Many thanks,

Laura
Markjhill 1 | 10
24 Apr 2014 #9
Hi Laura email me I'm English looking for work in Poland and have many stories you may want to know.
Markjhill@interia.pl
Paweltworek - | 1
16 Jun 2016 #10
Merged: Seeking work in Warsaw. Electrican

Hi everyone, so I just wanted to get some info on the job market in Poland. My wife lives in Warsaw Poland we met 2 years ago with plans to have her move here to Canada. Now, plans have changed and I'm leaning more towards moving to Poland myself. I speak write and read polish, Im first generation Canadian without a polish citizenship and i am a fully licensed electrican seeking work in my trade.

Thanks
Pawel
terri 1 | 1,634
16 Jun 2016 #11
There are a few issues you need to consider:
1.Why do you think most electricians have left Poland to work/live somewhere else?
2. Find out exactly how much electricians earn and also find companies who would be willing to employ you.
3. I don't know about the formalities of whether you need a visa, working permit but all this needs to be considered.
4. Poland is not the land of milk and honey that you imagine. It is totally different (like black and white) coming for a holiday and y working. The bureaucracy will get to you at the end.
kpc21 1 | 763
17 Jun 2016 #12
My experience shows that when you need an electrician in Poland - both in case of a failure as well as when you want to change something in the home wiring, or you just need to exchange it totally - it's difficult to find one and they often have long queues of waiting clients. So there definitely is work for electricians in Poland, as well as for building/renovation specialists of any kind.
dolnoslask 5 | 2,560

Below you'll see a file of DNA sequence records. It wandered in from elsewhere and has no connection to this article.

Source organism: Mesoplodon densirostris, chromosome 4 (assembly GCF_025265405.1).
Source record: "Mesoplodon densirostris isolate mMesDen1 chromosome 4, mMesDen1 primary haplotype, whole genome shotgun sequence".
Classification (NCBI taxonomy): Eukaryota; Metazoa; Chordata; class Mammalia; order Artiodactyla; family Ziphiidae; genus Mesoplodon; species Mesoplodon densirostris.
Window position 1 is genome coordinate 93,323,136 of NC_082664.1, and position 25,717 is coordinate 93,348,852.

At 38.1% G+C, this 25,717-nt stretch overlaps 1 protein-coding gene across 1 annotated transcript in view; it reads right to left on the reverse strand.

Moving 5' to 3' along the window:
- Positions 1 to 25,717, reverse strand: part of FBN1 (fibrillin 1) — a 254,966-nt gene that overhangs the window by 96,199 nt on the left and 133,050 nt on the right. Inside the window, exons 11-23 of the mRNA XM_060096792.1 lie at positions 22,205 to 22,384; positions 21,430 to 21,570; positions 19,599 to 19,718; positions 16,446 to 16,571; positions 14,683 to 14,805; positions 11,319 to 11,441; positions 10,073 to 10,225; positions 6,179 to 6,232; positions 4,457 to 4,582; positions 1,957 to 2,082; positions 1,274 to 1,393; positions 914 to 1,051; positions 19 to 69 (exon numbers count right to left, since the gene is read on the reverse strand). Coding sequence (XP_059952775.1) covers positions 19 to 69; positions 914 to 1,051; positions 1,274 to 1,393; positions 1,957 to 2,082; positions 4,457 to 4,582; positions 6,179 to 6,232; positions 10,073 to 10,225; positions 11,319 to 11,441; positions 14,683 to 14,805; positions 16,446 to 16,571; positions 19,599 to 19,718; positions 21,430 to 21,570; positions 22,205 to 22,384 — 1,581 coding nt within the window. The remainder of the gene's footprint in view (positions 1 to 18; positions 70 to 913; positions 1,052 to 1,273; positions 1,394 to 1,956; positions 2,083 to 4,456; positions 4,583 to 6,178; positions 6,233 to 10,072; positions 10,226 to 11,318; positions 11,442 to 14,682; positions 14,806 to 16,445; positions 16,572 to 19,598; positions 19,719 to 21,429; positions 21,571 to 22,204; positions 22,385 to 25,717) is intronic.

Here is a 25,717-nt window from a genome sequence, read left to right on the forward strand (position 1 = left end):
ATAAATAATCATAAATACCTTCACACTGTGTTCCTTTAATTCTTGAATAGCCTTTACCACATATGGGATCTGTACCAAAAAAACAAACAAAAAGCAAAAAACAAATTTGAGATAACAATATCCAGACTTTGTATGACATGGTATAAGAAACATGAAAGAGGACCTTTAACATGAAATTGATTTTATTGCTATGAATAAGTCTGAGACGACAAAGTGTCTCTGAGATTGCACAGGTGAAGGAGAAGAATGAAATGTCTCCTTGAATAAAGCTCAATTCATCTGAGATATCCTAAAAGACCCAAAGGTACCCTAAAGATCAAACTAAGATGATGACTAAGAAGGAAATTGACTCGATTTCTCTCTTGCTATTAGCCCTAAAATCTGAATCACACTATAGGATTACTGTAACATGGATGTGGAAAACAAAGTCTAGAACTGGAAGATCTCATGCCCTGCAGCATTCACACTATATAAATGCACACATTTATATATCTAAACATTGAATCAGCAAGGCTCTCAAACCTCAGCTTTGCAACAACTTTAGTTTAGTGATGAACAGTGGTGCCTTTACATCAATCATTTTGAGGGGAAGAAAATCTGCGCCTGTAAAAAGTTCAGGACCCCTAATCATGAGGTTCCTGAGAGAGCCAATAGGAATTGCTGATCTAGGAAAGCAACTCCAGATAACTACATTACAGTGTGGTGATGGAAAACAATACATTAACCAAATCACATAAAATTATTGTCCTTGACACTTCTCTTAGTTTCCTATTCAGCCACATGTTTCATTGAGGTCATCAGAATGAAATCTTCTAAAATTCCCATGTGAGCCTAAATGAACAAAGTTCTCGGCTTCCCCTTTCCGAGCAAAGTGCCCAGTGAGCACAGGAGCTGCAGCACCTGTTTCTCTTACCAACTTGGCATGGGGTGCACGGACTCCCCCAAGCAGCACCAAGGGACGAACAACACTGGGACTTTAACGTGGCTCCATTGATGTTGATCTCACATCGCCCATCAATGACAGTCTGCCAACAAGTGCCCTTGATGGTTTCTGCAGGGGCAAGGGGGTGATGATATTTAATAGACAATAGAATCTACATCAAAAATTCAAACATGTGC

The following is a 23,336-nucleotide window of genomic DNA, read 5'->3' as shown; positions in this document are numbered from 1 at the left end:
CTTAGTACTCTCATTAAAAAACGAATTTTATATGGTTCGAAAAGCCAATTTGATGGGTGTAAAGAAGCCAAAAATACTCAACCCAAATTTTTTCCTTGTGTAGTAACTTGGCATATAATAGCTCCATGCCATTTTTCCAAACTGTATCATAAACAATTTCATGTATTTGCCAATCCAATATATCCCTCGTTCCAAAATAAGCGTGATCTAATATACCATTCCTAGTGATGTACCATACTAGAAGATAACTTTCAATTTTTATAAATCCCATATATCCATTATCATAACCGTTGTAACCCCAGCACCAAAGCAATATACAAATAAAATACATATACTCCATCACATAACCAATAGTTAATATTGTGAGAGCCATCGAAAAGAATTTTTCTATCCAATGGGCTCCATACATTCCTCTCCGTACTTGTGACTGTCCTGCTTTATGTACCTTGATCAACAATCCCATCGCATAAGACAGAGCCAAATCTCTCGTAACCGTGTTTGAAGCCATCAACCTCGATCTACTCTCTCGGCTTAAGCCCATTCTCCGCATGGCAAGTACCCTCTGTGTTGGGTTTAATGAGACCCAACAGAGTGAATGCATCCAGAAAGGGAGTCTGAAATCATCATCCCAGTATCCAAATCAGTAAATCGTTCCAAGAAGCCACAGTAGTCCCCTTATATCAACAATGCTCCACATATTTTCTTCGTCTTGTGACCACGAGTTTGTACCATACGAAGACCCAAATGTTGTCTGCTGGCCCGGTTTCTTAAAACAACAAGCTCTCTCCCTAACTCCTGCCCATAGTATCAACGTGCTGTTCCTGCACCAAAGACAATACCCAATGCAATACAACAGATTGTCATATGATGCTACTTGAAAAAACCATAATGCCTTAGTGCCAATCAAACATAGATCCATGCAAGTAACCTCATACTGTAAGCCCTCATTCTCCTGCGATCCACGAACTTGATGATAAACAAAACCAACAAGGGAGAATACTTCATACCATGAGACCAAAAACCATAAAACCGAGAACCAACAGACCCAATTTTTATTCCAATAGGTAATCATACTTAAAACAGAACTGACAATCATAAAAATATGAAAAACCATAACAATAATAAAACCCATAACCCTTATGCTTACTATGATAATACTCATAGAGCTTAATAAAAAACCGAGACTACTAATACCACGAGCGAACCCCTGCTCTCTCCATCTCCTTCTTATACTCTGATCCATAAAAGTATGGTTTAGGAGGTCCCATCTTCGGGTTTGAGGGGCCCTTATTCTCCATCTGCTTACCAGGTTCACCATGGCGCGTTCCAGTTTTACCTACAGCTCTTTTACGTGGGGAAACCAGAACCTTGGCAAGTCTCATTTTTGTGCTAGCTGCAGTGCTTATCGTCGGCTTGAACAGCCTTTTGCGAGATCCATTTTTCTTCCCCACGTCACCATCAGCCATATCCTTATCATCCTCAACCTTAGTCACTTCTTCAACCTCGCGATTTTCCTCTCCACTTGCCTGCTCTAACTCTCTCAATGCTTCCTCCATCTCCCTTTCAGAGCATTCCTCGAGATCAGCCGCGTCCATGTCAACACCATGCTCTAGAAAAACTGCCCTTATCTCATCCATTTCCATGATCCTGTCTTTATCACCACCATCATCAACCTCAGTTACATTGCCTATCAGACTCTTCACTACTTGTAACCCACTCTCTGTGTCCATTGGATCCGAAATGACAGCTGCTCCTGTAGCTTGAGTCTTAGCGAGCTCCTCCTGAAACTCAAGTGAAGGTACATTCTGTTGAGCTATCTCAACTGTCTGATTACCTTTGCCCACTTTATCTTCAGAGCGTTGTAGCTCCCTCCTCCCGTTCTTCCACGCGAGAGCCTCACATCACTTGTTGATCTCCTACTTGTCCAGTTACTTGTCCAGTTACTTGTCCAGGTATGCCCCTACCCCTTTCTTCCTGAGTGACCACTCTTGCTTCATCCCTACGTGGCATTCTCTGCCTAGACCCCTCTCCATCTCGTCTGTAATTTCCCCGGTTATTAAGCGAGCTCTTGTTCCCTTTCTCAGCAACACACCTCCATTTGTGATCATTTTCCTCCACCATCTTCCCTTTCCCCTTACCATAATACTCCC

17 Jun 2016 #13
Yep ll the good tradesmen have left for England, Any electrician moving to Poland will find work, albeit the pay will be at Polish rates.

I find it hard to get quality electricians here in lower Silesia, I am luck I only need them for the distribution side and some three phase work, the rest i do myself.
Thangapandi
19 Jun 2018 #14
I want to work in Poland electrician and plumbing job please help me sir please
OP uksparks 1 | 4
19 Jun 2018 #15
Just an update for anyone interested. I moved out there in 2014. Managed to find an english speaking job within a couple months. The job was a technical help desk role. It was ok for a while but after about a year i started to get really fed up of the job and fed up of having to work lots of weekends and bank holidays, especially for such small salary. . I didnt see the point looking for another job as it would have been something similar as there wasnt many other lines of work available for a non polish speaker. I tried hard to learn the language but found it extremely difficult to grasp so after months of consideration, and realising that as my savings were getting low it would soon become almost impossible to return and get set up again here in the UK, we decided to move back to the UK

Partner and new born child moved with me at beginning of 2016. Weve been here over 2 years now but we both miss Poland a lot. Met some great people and had some great times. I would move back there in a flash if i didnt have to end up with the same kind of job and salary again. I love Poland, love the people, the culture etc.

Just gotta win the lottery now so we can move back :@)
Thangapandi
11 Aug 2018 #16
I want to work in your country please help me iti electrician job